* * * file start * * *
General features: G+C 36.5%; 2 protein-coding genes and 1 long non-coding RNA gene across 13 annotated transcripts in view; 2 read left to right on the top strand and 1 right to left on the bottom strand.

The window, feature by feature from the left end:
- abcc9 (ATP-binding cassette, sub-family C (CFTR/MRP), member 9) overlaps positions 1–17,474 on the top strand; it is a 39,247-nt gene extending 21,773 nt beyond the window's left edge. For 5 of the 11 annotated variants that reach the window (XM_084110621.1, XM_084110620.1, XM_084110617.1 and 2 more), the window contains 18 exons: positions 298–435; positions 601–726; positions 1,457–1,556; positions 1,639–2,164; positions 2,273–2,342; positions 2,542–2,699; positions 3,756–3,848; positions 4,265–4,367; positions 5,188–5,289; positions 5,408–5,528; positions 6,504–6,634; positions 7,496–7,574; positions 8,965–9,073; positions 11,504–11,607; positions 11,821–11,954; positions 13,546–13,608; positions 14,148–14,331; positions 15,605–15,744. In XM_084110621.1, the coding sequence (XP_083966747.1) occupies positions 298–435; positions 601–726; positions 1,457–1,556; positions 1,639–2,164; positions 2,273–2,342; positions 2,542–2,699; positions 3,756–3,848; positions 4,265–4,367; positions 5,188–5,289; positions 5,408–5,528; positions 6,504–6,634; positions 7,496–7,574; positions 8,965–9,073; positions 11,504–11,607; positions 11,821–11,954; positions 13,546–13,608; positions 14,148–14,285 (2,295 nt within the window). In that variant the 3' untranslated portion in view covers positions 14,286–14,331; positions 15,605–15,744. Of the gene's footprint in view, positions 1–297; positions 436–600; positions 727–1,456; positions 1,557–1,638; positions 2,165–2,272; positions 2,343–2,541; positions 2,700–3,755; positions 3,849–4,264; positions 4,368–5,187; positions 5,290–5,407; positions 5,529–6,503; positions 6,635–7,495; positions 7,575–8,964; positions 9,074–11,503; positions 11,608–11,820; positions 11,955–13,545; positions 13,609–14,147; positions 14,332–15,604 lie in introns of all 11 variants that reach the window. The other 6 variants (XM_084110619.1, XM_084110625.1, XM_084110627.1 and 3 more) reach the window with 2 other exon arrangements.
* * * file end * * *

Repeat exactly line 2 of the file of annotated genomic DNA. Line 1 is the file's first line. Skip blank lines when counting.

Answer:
The window, feature by feature from the left end: